* fixing [[ADLO]] so that it boots Vista/XP and removing the mainboard dependencies in it's code.
+
* fixing ADLO so that it boots Vista/XP and removing the mainboard dependencies in it's code.
 
* Some information on usage of bios services in Windows can be found [http://www.missl.cs.umd.edu/winint/index1.html here] and [http://www.missl.cs.umd.edu/winint/index2.html here].
 
* Some information on usage of bios services in Windows can be found [http://www.missl.cs.umd.edu/winint/index1.html here] and [http://www.missl.cs.umd.edu/winint/index2.html here].
  
Line 250: Line 406:
 
== Boot OpenSolaris, FreeBSD, NetBSD, OpenBSD or other free OSes ==
 
== Boot OpenSolaris, FreeBSD, NetBSD, OpenBSD or other free OSes ==
  
LinuxBIOS has (despite its name) been a little Linux centric. A nice project would be to analyze what it takes to get OpenSolaris, the BSDs or other free operating systems to work in LinuxBIOS, without the need for legacy emulation (ie. no [[ADLO]])
+
LinuxBIOS has (despite its name) been a little Linux centric. A nice project would be to analyze what it takes to get OpenSolaris, the BSDs or other free operating systems to work in LinuxBIOS, without the need for legacy emulation (ie. no ADLO)
  
 
== Improve Linux as a BIOS [http://www.coreboot.org/Build_LinuxBIOS_using_LBdistro]==
 
== Improve Linux as a BIOS [http://www.coreboot.org/Build_LinuxBIOS_using_LBdistro]==

Latest revision as of 22:56, 11 February 2014

This site lists all previous Google summer of Code projects related to coreboot.

Contents

2013

coreboot cheap testing rig

The goal of this project is to create a cheap testing rig which works with the existing board test infrastructure. We have a hardware test system since 2006:

The initial version of our testing rig used a remote power switch and was rather expensive. With cheaper technologies such as X10, it's possible to drop the testing costs per board significantly.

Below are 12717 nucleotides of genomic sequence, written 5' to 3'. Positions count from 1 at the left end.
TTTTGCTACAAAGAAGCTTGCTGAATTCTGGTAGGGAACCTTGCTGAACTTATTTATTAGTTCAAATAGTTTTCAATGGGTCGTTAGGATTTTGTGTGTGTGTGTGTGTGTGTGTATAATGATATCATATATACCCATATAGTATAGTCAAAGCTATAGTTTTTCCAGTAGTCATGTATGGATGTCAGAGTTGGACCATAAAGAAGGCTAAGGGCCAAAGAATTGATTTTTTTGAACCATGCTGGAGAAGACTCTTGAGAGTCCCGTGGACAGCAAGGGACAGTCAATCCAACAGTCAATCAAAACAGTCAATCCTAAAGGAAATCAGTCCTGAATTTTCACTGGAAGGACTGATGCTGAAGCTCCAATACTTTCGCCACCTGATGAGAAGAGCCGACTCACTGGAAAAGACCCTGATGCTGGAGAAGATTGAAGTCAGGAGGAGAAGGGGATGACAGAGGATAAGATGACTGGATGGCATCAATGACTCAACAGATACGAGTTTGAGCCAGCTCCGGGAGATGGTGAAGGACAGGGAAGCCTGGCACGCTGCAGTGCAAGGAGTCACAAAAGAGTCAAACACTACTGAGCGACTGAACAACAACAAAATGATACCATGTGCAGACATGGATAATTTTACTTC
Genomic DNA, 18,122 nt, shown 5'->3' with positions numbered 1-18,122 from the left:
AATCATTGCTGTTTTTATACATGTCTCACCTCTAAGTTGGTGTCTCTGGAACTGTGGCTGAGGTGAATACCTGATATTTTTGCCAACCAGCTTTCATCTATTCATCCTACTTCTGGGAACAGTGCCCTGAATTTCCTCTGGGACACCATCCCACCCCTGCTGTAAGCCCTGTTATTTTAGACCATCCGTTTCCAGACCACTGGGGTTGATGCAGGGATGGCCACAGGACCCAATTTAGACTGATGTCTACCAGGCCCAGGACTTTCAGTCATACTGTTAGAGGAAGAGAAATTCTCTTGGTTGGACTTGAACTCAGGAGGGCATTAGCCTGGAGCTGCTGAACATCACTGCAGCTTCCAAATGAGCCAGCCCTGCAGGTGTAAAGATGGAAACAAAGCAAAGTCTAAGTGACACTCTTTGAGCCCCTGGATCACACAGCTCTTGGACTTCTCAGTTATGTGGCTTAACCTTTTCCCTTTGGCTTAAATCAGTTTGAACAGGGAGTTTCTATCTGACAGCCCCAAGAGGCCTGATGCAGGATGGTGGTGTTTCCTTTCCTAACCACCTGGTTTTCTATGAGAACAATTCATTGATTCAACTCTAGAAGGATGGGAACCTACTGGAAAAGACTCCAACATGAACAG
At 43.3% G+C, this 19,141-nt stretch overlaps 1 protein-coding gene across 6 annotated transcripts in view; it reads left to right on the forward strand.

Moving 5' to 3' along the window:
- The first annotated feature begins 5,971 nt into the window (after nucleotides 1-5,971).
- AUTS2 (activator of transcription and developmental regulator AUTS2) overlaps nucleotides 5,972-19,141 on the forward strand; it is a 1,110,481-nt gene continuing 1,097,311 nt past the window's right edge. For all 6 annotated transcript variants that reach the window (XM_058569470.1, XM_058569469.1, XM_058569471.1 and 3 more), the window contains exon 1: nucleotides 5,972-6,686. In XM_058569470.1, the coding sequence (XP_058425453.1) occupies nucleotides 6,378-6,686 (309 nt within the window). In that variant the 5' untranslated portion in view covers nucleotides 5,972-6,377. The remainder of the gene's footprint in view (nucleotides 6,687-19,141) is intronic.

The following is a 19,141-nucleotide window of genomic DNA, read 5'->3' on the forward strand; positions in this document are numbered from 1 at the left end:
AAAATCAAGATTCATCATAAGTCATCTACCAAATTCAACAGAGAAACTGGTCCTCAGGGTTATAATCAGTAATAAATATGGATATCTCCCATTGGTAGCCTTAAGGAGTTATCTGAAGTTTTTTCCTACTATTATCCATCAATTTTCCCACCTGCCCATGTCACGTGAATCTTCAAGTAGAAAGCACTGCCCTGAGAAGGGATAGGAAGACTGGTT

Links

  • InSystemFlasher is a cheap DIY hardware prototype for building an automated testing rig for modern SPI-based boards. This could be used as a starting point.

Report



A universal USB-based FWH/LPC/SPI programmer

While flashing SPI chips can be done externally with relative ease using flashrom, hardware to program FWH and LPC chips is beyond the reach of most enthusiasts. Cortex-M processors have become well-established in the open source community due to their low cost and extensive ecosystem. This makes them an ideal candidate for a universal ROM programmer. I propose a hardware/software/firmware ecosystem for a universal ROM programmer based on Cortex-M processors.

Report

Prepare for the lack of super-io UARTs and serialports on new mainboards

There are some common debugging problems people come across when starting a port of a new mainboard for coreboot. First is the flashchip being soldered on the mainboard and second is the lack of serial port connector. I attempt to attack both of these on some level. My primary goals are to add support for memory-mapped serial UARTs and the ECHI debug port mechanism on the commonly used payloads, and to integrate a pre-OS flash writing mechanism in the toolchain to allow easy and safe deployment of new coreboot builds.